OTOH, if I understand correctly (and I have only worked on copper systems), fiber-optics usually aren't repaired by going out and splicing the break. Instead, they just switch to an unused fiber in the bundle, or to another bundle. Eventually, they have to pull through some new bundles, but the location of the break isn't important data, like it is with copper.

LeoOctober 29, 2007 4:15 PM

@ dragonfrog

That's why proportional voting is needed, as "Anonymous" at the top pointed out, such as IRV for single seat offices. The one man, one vote method so proudly proclaimed in the U.S. (and apparently even more abused in Canada) is about the least effective way of getting accurate representation in a democracy.

LeoOctober 29, 2007 4:31 PM

@ Clive

Quantum cryptography provides integrity, theoretically. It doesn't actually encrypt, or so I heard.

@ Carlo Graziani

If the photons are sent in a pure state the "wave function" is already "collapsed", isn't it? I am curious as to what you'd do if you had more candidates, or choices, than pure states, though.

Maybe I should pull out that dust-collecting quantum information book and read up on it.

J-P KrelliOctober 29, 2007 4:44 PM

Juste to be clear about this info : the swiss vote was not an electronic voting, only a classical one by paper (mainly by mail). The news is only about the transfert of the results (the summations of the paper ballots) from the geneva's (juste one state of Switzterland) central place where the (paper) ballots are opened and counted to the local government building (less than one kilometer). This is good marketing for the product, and certainly hype for the local public administration's eVoting project (not used after spring 2005, and not much before). The IDquantic product is only for the key exchange (on a first fiber), a second fiber is used to send the datas, encrypted with an usual symetrical algorithm; the fiber link must be less than 80 km long, and in only one part (no electronic between). IDq has another product wich is more interesting : a quantic random number generator with high capacity (4-16 Mbps).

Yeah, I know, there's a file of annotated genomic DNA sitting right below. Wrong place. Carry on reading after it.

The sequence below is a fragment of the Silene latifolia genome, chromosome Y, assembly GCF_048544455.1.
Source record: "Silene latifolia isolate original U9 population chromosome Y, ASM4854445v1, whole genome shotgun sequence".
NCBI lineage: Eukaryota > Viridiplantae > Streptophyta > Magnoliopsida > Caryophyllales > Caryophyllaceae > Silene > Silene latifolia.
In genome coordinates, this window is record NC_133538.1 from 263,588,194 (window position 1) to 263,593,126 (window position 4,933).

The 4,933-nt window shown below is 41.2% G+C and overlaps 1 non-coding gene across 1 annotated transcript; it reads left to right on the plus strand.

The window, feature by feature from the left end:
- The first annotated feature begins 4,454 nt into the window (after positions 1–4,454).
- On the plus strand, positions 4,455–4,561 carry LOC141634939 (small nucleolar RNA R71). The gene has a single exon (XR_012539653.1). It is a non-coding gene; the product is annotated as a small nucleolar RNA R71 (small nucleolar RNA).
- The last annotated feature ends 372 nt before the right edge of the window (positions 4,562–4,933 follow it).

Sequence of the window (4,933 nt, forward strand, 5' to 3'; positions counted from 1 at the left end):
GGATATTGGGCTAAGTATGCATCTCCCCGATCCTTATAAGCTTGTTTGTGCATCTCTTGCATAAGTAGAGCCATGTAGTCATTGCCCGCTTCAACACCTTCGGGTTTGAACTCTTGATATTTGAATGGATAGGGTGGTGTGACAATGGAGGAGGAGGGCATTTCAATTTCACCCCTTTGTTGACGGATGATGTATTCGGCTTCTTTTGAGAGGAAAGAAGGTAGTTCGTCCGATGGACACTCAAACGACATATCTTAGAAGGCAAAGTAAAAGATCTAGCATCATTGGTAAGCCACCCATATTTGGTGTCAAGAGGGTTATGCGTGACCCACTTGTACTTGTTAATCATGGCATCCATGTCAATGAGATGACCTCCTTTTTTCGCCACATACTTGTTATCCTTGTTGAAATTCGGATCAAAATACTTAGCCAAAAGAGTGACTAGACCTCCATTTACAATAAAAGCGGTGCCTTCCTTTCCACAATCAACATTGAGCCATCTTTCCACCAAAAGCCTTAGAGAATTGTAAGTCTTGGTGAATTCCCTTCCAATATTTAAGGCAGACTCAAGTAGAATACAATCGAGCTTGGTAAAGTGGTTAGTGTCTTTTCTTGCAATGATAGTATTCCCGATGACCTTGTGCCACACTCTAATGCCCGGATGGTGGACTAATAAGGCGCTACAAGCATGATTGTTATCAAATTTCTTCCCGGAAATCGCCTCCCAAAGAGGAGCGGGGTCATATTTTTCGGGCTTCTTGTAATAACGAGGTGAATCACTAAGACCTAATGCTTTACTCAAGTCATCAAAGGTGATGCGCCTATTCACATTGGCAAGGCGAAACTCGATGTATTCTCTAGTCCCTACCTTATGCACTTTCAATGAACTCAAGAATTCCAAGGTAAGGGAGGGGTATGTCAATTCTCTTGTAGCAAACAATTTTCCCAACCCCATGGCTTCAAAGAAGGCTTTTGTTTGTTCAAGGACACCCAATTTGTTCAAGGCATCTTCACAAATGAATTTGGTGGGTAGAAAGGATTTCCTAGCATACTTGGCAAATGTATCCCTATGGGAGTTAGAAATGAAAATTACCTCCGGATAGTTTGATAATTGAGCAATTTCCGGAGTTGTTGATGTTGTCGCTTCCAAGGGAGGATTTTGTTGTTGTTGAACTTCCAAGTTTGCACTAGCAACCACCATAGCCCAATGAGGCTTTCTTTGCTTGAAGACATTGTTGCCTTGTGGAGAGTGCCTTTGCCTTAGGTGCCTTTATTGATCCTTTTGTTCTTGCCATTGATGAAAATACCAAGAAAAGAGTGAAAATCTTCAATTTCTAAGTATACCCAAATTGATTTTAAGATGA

AnonymousOctober 29, 2007 9:31 PM

@Unix Ronin

To be fair, he did say "49.999% of voters". This is not the same as eligable voters.

nfd_ghlOctober 29, 2007 11:58 PM

@C Gomez
Also parliamentary systems where seats are allocated by percentage of votes is not that simple. And even there can a single vote determine if one party gets one seat more or less.

There can even be a paradox, that more votes for one party means one seat less for that party. But that depends on the system used and to find a good/fair/paradox free system is not that easy as it seems to be. Just like cryptography.

nfd_ghlOctober 29, 2007 11:59 PM

@C Gomez
Also parliamentary systems where seats are allocated by percentage of votes is not that simple. And even there can a single vote determine if one party gets one seat more or less.

There can even be a paradox, that more votes for one party means one seat less for that party. But that depends on the system used and to find a good/fair/paradox free system is not that easy as it seems to be. Just like cryptography.

the anonymous from the first postOctober 30, 2007 3:28 AM

> There can even be a paradox, that more
> votes for one party means one seat less
> for that party. But that depends on the
> system used and to find a
> good/fair/paradox free system is not
> that easy as it seems to be.

These paradoxons are extremely rare statistically, and even when they happen they are still lightyears ahead of the yankee (winner takes it all) version of ...um... "democracy".

wmOctober 30, 2007 7:35 AM

@nfd_ghl: "...to find a good/fair/paradox free system is not that easy as it seems to be."

Depending on your definition of "fair", it could well be impossible. Arrow's theorem ( http://en.wikipedia.org/wiki/Arrow_theorem ) shows that it is impossible to construct a voting system that satisfies a particular set of requirements, all of which seem desirable for a fair system.


--------
Required disclaimer: